What do these numbers tell us?
First of all, I need to mention that just as with the positive returns people have experienced over the past couple of years, short-term results don’t prove anything. The poor returns earned over the past few years on completed loans cannot be used as definitive proof for what peer-to-peer lending will return going forward. It’s still in its infancy and we have much to learn.
With that said, it doesn’t bode incredibly well for the long-term prospects. After all, the loans you give out have to complete at some point. The negative success rate on such loans should give you strong pause about what will happen to your returns once you’ve spent a little bit more time with them. If peer-to-peer lending’s advocates presented these numbers instead of the return numbers that are heavily skewed towards newer loans, would people be as excited about this investment? I seriously doubt it.
Just to be absolutely clear on this topic, Lending Club itself has admitted that their reported returns are skewed in the positive direction. Allan Roth explains this in his excellent article summarizing his own experience with peer-to-peer lending. So you don’t even have to take my word for it. You can rely on the word of the very company who benefits the most from these inaccurately reported returns.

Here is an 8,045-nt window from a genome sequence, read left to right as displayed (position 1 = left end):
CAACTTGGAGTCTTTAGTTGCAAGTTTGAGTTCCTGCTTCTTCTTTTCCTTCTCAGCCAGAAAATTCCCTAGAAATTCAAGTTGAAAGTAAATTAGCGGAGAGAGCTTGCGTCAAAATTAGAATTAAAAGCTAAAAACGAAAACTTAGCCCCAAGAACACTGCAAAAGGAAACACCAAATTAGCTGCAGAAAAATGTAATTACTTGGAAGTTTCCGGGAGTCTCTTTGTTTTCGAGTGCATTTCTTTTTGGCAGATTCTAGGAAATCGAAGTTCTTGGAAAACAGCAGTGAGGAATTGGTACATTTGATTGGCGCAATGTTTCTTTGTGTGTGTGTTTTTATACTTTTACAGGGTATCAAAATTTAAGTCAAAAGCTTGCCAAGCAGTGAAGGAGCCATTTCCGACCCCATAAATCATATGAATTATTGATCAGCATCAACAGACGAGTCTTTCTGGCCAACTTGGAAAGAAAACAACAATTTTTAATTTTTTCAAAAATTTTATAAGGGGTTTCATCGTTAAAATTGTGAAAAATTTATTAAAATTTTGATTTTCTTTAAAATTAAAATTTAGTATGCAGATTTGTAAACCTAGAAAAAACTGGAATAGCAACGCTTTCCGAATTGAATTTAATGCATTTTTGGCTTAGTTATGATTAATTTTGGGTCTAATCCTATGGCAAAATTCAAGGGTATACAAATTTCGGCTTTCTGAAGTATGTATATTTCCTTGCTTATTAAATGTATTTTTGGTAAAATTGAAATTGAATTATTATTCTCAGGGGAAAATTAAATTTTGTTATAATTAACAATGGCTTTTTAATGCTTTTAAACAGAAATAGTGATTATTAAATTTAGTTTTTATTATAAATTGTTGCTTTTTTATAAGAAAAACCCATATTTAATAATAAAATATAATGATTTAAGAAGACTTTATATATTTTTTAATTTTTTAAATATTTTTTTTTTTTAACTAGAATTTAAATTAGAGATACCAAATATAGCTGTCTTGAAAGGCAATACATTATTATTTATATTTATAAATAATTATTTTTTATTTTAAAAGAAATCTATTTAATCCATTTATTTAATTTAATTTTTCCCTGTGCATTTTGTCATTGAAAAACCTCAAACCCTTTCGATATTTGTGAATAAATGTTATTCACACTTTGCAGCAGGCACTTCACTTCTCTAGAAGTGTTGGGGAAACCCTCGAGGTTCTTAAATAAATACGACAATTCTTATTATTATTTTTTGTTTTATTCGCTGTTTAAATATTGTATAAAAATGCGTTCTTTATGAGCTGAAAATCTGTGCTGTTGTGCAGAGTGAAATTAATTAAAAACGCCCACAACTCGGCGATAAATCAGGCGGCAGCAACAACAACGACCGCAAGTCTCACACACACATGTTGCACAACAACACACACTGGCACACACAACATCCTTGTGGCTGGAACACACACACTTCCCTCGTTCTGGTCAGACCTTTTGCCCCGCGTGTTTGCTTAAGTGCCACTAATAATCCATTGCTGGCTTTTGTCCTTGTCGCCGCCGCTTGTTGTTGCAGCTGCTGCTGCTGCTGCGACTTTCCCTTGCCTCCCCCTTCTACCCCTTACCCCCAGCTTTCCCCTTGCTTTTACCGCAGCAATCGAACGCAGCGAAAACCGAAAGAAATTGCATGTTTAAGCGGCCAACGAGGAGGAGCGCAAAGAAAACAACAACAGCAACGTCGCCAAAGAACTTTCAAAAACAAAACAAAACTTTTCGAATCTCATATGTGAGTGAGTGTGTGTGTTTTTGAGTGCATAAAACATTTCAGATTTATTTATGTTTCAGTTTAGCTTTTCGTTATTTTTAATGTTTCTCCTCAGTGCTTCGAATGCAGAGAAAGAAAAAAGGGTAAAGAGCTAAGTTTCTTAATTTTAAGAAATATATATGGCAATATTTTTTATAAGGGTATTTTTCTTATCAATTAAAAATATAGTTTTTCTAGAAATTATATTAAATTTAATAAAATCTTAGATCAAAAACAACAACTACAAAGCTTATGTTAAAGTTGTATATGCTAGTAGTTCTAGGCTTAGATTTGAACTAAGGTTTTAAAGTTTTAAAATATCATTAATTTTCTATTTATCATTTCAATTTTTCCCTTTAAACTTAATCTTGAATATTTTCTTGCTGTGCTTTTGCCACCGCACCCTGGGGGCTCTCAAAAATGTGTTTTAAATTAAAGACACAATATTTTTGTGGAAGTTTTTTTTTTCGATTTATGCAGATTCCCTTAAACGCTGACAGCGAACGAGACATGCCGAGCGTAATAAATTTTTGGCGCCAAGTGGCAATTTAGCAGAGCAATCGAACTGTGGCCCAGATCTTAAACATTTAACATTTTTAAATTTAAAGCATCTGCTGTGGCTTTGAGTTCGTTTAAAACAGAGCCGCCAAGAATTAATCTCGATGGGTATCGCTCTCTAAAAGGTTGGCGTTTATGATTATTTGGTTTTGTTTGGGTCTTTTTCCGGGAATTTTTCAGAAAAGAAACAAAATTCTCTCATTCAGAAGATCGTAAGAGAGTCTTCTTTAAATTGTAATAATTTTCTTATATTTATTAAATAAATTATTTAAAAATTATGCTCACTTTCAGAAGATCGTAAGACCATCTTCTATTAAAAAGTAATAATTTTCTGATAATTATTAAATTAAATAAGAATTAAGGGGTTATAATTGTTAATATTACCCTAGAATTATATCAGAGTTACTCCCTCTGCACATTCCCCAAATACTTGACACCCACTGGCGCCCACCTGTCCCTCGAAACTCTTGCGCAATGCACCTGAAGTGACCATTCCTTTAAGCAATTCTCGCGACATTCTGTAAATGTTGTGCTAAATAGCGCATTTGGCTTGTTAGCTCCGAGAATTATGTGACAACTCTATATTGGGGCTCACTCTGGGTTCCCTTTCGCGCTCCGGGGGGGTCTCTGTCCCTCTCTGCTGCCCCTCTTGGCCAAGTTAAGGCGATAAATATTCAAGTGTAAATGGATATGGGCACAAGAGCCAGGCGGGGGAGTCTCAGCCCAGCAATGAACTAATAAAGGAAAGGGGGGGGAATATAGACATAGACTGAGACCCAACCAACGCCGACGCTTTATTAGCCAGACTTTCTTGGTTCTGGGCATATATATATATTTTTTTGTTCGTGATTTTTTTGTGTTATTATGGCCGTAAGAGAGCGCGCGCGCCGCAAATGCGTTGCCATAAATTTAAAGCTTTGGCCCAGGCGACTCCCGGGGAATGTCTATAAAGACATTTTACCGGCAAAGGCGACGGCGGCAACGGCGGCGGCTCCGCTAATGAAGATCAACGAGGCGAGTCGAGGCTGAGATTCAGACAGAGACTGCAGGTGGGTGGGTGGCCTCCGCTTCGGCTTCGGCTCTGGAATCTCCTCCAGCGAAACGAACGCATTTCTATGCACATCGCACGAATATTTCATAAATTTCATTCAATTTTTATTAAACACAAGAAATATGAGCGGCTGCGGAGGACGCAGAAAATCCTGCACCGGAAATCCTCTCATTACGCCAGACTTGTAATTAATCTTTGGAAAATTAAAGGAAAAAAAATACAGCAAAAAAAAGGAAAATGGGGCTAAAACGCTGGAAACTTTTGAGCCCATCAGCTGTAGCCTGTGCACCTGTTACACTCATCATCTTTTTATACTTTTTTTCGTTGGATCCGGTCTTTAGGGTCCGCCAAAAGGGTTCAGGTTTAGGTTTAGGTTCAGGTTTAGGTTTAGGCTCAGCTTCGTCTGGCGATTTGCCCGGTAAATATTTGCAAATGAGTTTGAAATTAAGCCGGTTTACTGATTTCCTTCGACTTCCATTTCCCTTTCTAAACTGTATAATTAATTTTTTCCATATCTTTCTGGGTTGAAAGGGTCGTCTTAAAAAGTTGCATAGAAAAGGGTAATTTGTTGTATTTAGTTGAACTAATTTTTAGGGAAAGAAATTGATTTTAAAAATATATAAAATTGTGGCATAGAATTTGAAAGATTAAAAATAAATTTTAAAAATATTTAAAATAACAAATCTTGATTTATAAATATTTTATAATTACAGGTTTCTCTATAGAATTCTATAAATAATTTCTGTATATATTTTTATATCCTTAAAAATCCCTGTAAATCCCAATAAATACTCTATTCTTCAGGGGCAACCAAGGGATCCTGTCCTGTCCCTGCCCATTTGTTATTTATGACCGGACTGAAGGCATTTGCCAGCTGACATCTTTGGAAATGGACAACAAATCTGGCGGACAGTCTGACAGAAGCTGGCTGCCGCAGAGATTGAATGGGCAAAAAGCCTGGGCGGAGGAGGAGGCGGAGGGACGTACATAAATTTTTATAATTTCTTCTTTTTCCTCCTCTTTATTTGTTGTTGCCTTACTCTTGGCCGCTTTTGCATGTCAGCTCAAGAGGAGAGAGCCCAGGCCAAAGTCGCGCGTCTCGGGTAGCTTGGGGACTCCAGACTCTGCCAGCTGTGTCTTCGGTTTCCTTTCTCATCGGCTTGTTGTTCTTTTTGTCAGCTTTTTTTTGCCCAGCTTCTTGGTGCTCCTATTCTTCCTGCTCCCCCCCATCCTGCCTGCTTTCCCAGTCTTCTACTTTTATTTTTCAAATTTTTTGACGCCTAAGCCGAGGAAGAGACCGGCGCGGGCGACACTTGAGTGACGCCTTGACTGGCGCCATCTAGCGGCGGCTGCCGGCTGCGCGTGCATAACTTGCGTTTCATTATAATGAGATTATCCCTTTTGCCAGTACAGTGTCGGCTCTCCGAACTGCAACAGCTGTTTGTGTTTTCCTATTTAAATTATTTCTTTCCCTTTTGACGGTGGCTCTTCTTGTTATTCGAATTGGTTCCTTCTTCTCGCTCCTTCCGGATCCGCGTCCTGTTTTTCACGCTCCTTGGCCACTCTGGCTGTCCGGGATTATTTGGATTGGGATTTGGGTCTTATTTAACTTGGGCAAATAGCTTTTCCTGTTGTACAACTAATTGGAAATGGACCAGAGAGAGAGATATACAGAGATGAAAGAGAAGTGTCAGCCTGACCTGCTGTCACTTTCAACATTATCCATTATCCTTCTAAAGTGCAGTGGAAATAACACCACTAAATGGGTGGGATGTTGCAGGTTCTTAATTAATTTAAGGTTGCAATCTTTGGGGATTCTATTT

As with anything else, it’s important to take the time to do your own research before putting your money at risk. This is especially true when the thing you’re considering is being sold to you hard and even more true when the numbers presented seem a little too good to be true. I don’t honestly know the long-term prospects for peer-to-peer lending, but it will not be the magic bullet that gives you better returns for less risk. And a closer look at the numbers suggests that there may be some difficult times ahead for anyone who’s committed a significant amount of money to it.